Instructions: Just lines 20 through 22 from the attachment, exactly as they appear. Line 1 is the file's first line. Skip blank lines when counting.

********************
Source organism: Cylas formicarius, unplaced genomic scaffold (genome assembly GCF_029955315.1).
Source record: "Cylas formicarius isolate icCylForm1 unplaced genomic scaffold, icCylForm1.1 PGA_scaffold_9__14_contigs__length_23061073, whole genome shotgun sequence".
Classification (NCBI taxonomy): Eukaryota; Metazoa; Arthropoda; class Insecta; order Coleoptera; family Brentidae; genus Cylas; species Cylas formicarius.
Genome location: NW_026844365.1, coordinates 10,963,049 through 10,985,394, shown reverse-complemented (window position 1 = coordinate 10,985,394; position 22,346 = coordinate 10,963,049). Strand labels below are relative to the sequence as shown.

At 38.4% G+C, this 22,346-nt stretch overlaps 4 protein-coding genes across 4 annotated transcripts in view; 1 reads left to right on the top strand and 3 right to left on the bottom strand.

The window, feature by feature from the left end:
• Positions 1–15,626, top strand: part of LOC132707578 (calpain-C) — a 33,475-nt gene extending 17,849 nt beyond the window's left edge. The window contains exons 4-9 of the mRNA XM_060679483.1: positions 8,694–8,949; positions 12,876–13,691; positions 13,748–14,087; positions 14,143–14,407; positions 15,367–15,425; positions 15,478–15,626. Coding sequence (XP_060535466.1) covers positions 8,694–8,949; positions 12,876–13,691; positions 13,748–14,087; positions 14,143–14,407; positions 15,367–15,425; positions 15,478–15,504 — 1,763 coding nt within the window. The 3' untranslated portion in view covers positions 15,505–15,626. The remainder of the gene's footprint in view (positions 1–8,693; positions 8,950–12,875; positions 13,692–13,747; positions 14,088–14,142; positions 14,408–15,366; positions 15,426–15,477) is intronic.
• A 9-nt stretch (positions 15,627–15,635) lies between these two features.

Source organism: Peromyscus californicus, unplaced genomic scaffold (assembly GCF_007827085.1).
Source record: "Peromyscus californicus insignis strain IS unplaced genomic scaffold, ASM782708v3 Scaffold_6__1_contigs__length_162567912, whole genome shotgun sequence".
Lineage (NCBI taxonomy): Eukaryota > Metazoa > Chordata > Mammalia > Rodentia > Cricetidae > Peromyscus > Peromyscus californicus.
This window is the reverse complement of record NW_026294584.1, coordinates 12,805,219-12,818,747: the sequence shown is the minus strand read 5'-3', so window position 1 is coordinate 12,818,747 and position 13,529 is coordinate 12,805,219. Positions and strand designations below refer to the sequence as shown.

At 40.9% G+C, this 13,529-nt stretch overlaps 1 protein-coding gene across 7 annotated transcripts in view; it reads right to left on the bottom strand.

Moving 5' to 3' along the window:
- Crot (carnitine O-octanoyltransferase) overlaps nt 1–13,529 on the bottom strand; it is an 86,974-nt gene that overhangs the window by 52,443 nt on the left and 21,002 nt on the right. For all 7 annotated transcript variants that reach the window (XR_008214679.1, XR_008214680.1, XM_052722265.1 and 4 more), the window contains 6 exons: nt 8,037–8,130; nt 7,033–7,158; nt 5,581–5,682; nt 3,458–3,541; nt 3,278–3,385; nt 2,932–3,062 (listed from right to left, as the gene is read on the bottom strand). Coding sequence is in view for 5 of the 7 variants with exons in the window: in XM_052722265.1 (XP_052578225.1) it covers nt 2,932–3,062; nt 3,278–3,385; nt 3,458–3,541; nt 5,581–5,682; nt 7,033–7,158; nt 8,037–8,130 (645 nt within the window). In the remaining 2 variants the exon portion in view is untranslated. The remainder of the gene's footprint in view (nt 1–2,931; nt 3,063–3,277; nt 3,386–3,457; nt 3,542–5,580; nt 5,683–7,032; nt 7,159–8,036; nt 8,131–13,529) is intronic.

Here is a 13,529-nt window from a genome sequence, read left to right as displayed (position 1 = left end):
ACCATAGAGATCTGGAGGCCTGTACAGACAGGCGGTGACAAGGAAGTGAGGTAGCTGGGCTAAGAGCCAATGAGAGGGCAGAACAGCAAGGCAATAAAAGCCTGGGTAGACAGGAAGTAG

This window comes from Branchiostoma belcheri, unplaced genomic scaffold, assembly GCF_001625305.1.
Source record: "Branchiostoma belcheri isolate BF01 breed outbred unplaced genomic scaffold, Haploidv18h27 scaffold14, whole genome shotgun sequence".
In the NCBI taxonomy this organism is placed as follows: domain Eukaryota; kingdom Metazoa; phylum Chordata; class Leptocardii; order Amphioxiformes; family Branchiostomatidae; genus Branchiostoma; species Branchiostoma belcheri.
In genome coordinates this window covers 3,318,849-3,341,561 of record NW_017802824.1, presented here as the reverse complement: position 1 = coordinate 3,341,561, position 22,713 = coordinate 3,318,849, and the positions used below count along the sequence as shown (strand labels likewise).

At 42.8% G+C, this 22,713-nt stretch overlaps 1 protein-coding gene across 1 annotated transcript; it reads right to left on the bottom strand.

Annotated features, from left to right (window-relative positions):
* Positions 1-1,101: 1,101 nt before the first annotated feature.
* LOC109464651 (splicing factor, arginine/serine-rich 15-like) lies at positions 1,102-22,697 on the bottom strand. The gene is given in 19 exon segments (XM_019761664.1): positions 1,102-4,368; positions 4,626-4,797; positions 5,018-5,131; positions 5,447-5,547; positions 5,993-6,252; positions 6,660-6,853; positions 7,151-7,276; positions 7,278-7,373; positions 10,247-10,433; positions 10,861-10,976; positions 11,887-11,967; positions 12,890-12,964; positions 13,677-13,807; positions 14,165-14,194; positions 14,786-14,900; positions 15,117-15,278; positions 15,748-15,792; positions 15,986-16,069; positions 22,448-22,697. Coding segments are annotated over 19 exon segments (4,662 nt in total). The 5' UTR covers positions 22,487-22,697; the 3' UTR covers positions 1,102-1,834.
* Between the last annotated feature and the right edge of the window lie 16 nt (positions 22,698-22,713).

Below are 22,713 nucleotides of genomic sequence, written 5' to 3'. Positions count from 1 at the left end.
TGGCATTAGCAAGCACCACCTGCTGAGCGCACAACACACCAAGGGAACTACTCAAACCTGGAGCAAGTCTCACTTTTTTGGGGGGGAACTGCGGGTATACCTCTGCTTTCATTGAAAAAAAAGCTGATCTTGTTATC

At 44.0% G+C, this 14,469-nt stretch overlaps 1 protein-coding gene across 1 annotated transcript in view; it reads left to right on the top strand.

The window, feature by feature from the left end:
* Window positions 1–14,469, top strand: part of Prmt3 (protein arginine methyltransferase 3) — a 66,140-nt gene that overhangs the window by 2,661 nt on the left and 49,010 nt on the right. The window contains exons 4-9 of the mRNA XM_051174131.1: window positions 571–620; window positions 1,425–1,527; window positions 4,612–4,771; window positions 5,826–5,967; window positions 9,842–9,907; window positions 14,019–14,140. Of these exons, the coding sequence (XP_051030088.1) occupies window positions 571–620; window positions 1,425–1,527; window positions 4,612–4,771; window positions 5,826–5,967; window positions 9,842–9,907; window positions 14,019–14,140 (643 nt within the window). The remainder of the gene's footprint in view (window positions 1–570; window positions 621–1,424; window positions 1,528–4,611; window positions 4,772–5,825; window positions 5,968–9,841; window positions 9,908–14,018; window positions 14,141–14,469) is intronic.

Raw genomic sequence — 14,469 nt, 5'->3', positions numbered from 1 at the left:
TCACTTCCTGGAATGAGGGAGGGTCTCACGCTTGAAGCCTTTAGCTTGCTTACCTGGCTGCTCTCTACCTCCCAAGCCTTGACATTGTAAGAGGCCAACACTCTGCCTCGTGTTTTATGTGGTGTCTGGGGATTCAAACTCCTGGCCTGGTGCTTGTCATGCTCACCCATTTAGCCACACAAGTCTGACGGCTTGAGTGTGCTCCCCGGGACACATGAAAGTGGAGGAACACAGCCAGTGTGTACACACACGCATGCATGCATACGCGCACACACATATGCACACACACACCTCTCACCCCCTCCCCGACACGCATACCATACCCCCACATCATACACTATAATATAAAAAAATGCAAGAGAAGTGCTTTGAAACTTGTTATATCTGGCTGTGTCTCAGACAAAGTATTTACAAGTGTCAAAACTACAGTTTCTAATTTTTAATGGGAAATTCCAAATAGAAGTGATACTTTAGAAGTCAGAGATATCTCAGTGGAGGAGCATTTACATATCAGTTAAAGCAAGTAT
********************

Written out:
In the NCBI taxonomy this organism is placed as follows: domain Eukaryota; kingdom Metazoa; phylum Chordata; class Leptocardii; order Amphioxiformes; family Branchiostomatidae; genus Branchiostoma; species Branchiostoma belcheri.
In genome coordinates this window covers 3,318,849-3,341,561 of record NW_017802824.1, presented here as the reverse complement: position 1 = coordinate 3,341,561, position 22,713 = coordinate 3,318,849, and the positions used below count along the sequence as shown (strand labels likewise).

At 42.8% G+C, this 22,713-nt stretch overlaps 1 protein-coding gene across 1 annotated transcript; it reads right to left on the bottom strand.